A Full Plate
Measurement starts from a reference point or plane. Linear measurement begins at a reference point and ends at the measured point. For angular measurements the reference point must be a plane.
Since a plane is defined by three points, it can be said that a plane has three reference points that define its flatness. In reality these points have only length and width. A three legged stool defines a true plane by the points of contact. A four legged stool with four equal length legs will reveal the flatness of that plane. To make a plane usable, it must have thickness to support both the measuring tool and the part being measured. Planes that provide for useful work are called surface plates.
This reference surface must have known accuracy before it can become the common plane or starting point for angular measurements, height gages and gaging accessories. The surface plate is as essential for positional accuracy as the length standard is for linear accuracy.
Ancient Egyptian pyramids and buildings bear testimony to man’s early understanding of flatness as the basic reference plane from which dimensionally accurate heights, angles and squares could be obtained.
The length of the sides of the great pyramid varies no more than 1/20 of one percent from the mean length of 9,069.45 in. This is remarkable accuracy, considering overall size and the number of blocks of stone involved.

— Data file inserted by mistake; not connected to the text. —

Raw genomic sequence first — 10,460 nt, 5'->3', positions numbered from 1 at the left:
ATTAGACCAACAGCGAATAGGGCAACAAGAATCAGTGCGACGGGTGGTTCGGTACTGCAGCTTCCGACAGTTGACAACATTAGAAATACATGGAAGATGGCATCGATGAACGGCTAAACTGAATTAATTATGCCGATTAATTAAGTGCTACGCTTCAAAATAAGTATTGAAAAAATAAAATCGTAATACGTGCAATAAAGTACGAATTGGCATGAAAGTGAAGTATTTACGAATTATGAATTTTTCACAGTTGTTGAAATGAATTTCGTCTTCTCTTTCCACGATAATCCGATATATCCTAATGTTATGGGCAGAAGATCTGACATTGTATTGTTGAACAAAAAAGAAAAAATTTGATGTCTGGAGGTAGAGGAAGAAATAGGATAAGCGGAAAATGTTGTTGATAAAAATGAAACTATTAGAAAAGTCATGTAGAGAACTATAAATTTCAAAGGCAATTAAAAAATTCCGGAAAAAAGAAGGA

It is believed that the Egyptians, in leveling the foundations for their pyramids and buildings, flooded the area with water using the surface of the water as a reference from which to determine overburden removal or fill-in to make the land flat and parallel to the surface of the water on top of it. Nature does not provide a flat surface in the raw. Even the surface of a body of water will tend to be curved by the forces of gravity and atmosphere as the length and width increases. Flatness can not be taken for granted. Remember that in ancient Egypt, as opposed to today, the earth was flat!
In an effort to produce flatter surface plates, we are confronted with devising the best method to use on a material that has properties that will preserve the flatness produced.
In the evolution of methods, gravity has been used to fix a flat surface on material that solidifies after being in a fluid state. Among these are cement, glass, ceramics, cast iron, and steel. Each has properties that make them unreliable for extended use. They lack stability, resistance to wear and corrosion or defy ultra fine surface finishing obtaining greater flatness.